Carving

A friend of mine carved loons. Each knife stroke was purposeful. As he worked, slowly the loon emerged, exquisite in its detail, every feather distinct. Carving is an amazing craft. Our native people talk about releasing the image that is hidden in the wood, giving freedom to its soul. For the carver, there is peace and creativity; for the wood, or soap stone, etc. there is new life.
I received a story on the email one time about a monstrous stone laying on a young couple’s front lawn. In the beginning, the ugly stone was in the way. Too heavy to move, the young husband, a stone sculptor, began to chip away at this eyesore. Eventually, an exquisite elephant emerged, sleek and round, his trunk raised in victory. “How did you do it?” a passerby asked. The sculptor offered this simple answer. “I just chipped away everything that wasn’t elephant.”
Too often, we see others like that front yard stone, useless, ugly, unnecessary. “Let’s throw him away,” we say. “Put her behind bars, that’s what she deserves.” “Drugs and alcohol have ruined them. They’re useless.” Or “He’s so miserable, it’s impossible to love him.” God, the master carver, knows what is hidden within our being. God has created and loves us. God calls us to hold the vision of God’s beloved child in everyone we meet, including ourselves. Together with God, we can love away all that isn’t part of that vision. It takes time and skill. One person can never do it alone. But together, with each stroke of love, purposeful and caring, we will see emerge a person of beauty. It takes patience, determination, and trust in God. Remember Mary’s words, “Nothing will

Consumers?

I believe that the advertising industry has done us a great injustice when they branded us as consumers. To consume means to use up, eat, demolish. Branding people in general as consumers encourages us towards greed and carelessness. Why bother to build the best product possible when it will just be consumed, refuse, to be thrown into the mounting trash heap? Better to produce something that will wear out, so we consumers can satisfy our unending appetites with yet another new product.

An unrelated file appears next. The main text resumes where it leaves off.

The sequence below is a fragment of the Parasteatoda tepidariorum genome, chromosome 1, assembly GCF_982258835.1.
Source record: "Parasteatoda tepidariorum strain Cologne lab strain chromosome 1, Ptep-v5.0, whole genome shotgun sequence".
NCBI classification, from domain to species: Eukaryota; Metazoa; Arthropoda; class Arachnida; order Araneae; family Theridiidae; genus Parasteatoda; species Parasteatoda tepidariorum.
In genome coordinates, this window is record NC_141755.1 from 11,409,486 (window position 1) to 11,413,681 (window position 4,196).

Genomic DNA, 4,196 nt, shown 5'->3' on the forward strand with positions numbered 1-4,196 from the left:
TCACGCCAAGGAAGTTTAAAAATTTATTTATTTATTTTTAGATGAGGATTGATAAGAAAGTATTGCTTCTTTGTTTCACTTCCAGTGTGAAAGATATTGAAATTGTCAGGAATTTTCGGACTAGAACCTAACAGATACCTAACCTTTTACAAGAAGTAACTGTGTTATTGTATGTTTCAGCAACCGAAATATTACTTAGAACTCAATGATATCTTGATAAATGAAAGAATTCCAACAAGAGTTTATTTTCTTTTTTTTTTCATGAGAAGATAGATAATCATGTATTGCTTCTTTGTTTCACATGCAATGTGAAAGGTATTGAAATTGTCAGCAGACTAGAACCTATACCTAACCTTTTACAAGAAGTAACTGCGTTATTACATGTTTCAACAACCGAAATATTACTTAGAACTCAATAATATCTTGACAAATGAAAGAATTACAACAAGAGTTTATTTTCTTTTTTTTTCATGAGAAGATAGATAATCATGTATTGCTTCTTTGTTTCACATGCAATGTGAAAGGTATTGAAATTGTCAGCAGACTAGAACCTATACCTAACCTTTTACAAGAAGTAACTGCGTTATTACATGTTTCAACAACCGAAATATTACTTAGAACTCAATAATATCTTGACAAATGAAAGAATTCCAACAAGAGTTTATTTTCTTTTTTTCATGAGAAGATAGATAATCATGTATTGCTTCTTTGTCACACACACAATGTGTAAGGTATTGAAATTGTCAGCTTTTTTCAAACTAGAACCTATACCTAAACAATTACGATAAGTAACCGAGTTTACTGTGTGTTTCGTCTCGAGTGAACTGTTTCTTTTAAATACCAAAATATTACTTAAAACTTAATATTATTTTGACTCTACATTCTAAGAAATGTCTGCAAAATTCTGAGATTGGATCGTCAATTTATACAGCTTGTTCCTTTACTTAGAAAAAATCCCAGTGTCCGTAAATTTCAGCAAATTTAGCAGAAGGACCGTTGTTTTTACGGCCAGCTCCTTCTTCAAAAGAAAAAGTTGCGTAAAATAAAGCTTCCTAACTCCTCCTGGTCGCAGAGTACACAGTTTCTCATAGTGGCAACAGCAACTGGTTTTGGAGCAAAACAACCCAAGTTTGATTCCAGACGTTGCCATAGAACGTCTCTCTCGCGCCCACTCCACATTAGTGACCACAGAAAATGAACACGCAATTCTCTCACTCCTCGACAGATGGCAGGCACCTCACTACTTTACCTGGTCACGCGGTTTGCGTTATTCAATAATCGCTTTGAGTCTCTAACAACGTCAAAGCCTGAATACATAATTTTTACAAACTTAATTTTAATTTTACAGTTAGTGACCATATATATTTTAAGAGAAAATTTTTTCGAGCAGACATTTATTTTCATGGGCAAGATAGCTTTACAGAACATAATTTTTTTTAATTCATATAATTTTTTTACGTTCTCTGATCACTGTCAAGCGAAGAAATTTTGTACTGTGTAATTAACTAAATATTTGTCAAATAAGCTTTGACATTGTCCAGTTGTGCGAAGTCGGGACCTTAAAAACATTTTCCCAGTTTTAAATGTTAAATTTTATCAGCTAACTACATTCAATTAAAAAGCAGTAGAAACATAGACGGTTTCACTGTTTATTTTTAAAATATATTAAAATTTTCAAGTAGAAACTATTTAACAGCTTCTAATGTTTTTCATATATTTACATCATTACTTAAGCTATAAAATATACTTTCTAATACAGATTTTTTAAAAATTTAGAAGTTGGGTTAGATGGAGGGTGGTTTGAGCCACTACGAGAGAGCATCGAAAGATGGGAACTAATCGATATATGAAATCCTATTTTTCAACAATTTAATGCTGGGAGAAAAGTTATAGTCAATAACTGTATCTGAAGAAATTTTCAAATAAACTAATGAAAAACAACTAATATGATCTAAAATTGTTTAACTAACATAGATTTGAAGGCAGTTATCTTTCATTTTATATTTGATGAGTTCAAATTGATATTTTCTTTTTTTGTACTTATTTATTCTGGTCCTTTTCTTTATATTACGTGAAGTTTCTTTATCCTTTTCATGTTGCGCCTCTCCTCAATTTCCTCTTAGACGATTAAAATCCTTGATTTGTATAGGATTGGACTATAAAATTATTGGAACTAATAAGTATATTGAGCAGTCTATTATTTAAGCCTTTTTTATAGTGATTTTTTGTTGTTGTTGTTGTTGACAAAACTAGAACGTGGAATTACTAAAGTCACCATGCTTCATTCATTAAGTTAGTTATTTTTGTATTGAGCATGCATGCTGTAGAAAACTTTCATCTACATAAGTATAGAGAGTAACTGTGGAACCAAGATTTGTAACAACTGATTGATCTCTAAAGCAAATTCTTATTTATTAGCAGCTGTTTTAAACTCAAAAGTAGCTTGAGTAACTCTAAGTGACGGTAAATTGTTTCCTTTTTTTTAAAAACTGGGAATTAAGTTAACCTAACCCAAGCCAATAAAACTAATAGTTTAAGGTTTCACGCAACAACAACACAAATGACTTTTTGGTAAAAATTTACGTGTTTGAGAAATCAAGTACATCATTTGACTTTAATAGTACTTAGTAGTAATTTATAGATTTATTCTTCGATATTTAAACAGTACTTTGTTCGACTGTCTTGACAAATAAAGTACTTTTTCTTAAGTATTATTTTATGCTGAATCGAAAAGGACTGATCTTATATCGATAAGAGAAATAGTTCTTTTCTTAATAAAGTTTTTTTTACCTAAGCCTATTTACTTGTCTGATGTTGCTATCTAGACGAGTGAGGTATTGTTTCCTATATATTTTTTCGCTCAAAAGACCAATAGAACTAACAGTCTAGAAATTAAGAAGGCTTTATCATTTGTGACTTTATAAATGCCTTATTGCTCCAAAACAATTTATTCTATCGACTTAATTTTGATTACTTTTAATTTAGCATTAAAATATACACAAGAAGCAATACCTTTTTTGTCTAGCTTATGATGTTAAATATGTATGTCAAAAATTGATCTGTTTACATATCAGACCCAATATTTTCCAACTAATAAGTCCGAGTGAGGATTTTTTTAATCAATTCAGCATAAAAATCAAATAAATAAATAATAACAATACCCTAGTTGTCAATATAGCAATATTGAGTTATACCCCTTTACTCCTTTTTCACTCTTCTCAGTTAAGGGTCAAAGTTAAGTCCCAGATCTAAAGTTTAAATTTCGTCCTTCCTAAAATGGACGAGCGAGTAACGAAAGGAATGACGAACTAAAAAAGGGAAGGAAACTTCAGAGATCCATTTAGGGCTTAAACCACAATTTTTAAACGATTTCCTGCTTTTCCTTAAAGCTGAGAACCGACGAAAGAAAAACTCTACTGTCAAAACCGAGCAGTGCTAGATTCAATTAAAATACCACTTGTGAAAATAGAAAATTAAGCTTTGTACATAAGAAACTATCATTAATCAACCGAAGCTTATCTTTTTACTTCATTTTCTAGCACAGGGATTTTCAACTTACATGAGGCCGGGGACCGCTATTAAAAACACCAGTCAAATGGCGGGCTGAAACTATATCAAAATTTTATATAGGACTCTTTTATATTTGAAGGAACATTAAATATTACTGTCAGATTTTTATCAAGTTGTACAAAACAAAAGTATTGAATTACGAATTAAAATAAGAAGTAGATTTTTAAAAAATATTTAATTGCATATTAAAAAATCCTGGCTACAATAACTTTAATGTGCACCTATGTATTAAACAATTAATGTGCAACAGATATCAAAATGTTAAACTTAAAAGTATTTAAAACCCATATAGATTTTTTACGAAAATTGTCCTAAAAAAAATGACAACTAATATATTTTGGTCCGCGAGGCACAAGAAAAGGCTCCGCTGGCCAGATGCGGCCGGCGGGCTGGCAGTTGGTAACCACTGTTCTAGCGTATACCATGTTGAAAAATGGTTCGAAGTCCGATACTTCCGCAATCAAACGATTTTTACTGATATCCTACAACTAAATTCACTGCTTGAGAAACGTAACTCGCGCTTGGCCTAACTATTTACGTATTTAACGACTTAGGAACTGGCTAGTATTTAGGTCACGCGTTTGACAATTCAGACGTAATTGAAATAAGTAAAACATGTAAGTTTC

Years ago, I read Marlo Morgan’s book, “Mutant Message From Down Under”, the story of a woman’s time spent in the Australian Outback with a group of aboriginals. At one point, the whole group is hungry. They have gone many days without food. Suddenly, an animal appears in the desert. After the animal is killed, one of the aboriginals says, “We must use all of this animal. We will waste nothing, for it has chosen to give its life that we might live.” As we pick up a roast at the supermarket, we feel no connection to the animal from which it came. Offshore manufacturing has removed us from the joy craftsmanship. We flock to the dollar stores and big box bargains. Buy it; use it; throw it away, has become our mantra.
Are we really just users with voracious appetites? We march like a lawn mower across our world, chopping up everything in our path. We spit out the waste, taking for granted new growth, next week, irrespective of what we have left.
I believe we human beings are co-creators with God. We know how to cherish, respect, and value our world. We are God’s chosen children, created to care for this beautiful world, not consume it. We don’t have to accept the role we have been inherited from society. Consider the creation story as presented in “The Message”, a new version of our ancient Bible. “God spoke: ‘Let us make human beings in our image; make them reflecting our nature, so they can be responsible for the fish in the sea, the birds in the air, the cattle, and, yes, Earth itself, and every animal that moves on the face of the Earth.” (Genesis 1:26-27)